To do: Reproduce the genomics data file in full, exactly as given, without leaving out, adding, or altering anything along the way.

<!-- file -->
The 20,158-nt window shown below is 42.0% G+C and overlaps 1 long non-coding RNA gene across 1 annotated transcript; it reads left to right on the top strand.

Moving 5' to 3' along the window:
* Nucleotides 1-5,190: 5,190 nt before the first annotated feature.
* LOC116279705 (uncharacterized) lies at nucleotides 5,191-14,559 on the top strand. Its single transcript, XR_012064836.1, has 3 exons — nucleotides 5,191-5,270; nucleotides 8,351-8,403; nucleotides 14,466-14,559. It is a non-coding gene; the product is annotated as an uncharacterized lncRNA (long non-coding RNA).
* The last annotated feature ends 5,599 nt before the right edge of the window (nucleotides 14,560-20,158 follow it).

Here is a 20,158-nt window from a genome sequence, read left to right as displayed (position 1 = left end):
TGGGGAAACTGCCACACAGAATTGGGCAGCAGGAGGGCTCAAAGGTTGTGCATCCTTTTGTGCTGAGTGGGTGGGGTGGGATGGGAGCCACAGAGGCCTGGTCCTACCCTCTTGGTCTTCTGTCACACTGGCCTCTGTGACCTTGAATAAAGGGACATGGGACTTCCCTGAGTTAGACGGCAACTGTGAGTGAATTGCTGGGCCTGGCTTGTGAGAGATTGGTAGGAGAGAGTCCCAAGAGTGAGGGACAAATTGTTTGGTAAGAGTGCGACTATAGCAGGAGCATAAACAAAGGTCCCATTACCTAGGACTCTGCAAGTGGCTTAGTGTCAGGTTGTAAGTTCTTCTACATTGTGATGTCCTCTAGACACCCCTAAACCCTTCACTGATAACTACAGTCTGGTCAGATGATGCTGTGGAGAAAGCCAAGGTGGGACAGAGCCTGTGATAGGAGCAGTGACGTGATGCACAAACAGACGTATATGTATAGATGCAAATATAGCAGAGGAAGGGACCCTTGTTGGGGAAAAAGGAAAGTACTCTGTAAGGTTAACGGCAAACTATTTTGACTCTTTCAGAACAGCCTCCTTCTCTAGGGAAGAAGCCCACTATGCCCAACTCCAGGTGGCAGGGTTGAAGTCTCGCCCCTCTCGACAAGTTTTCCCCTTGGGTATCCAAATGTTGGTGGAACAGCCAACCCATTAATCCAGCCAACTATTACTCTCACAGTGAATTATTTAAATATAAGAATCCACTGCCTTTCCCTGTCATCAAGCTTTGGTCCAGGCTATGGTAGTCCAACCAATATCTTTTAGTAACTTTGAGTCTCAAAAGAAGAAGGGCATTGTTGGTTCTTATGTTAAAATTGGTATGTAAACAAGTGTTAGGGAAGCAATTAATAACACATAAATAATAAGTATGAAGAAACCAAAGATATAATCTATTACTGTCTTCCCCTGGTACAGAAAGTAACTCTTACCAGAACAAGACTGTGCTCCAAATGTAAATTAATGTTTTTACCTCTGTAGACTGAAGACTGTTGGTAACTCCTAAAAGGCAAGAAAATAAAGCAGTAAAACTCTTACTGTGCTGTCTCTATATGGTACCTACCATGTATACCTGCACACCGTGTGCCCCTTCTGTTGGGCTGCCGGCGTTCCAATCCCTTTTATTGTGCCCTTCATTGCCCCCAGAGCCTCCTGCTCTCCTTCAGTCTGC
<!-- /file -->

The 20,158-nt window shown below is 42.0% G+C and overlaps 1 long non-coding RNA gene across 1 annotated transcript; it reads left to right on the top strand.

Moving 5' to 3' along the window:
* Nucleotides 1-5,190: 5,190 nt before the first annotated feature.
* LOC116279705 (uncharacterized) lies at nucleotides 5,191-14,559 on the top strand. Its single transcript, XR_012064836.1, has 3 exons — nucleotides 5,191-5,270; nucleotides 8,351-8,403; nucleotides 14,466-14,559. It is a non-coding gene; the product is annotated as an uncharacterized lncRNA (long non-coding RNA).
* The last annotated feature ends 5,599 nt before the right edge of the window (nucleotides 14,560-20,158 follow it).

Here is a 20,158-nt window from a genome sequence, read left to right as displayed (position 1 = left end):
TGGGGAAACTGCCACACAGAATTGGGCAGCAGGAGGGCTCAAAGGTTGTGCATCCTTTTGTGCTGAGTGGGTGGGGTGGGATGGGAGCCACAGAGGCCTGGTCCTACCCTCTTGGTCTTCTGTCACACTGGCCTCTGTGACCTTGAATAAAGGGACATGGGACTTCCCTGAGTTAGACGGCAACTGTGAGTGAATTGCTGGGCCTGGCTTGTGAGAGATTGGTAGGAGAGAGTCCCAAGAGTGAGGGACAAATTGTTTGGTAAGAGTGCGACTATAGCAGGAGCATAAACAAAGGTCCCATTACCTAGGACTCTGCAAGTGGCTTAGTGTCAGGTTGTAAGTTCTTCTACATTGTGATGTCCTCTAGACACCCCTAAACCCTTCACTGATAACTACAGTCTGGTCAGATGATGCTGTGGAGAAAGCCAAGGTGGGACAGAGCCTGTGATAGGAGCAGTGACGTGATGCACAAACAGACGTATATGTATAGATGCAAATATAGCAGAGGAAGGGACCCTTGTTGGGGAAAAAGGAAAGTACTCTGTAAGGTTAACGGCAAACTATTTTGACTCTTTCAGAACAGCCTCCTTCTCTAGGGAAGAAGCCCACTATGCCCAACTCCAGGTGGCAGGGTTGAAGTCTCGCCCCTCTCGACAAGTTTTCCCCTTGGGTATCCAAATGTTGGTGGAACAGCCAACCCATTAATCCAGCCAACTATTACTCTCACAGTGAATTATTTAAATATAAGAATCCACTGCCTTTCCCTGTCATCAAGCTTTGGTCCAGGCTATGGTAGTCCAACCAATATCTTTTAGTAACTTTGAGTCTCAAAAGAAGAAGGGCATTGTTGGTTCTTATGTTAAAATTGGTATGTAAACAAGTGTTAGGGAAGCAATTAATAACACATAAATAATAAGTATGAAGAAACCAAAGATATAATCTATTACTGTCTTCCCCTGGTACAGAAAGTAACTCTTACCAGAACAAGACTGTGCTCCAAATGTAAATTAATGTTTTTACCTCTGTAGACTGAAGACTGTTGGTAACTCCTAAAAGGCAAGAAAATAAAGCAGTAAAACTCTTACTGTGCTGTCTCTATATGGTACCTACCATGTATACCTGCACACCGTGTGCCCCTTCTGTTGGGCTGCCGGCGTTCCAATCCCTTTTATTGTGCCCTTCATTGCCCCCAGAGCCTCCTGCTCTCCTTCAGTCTGC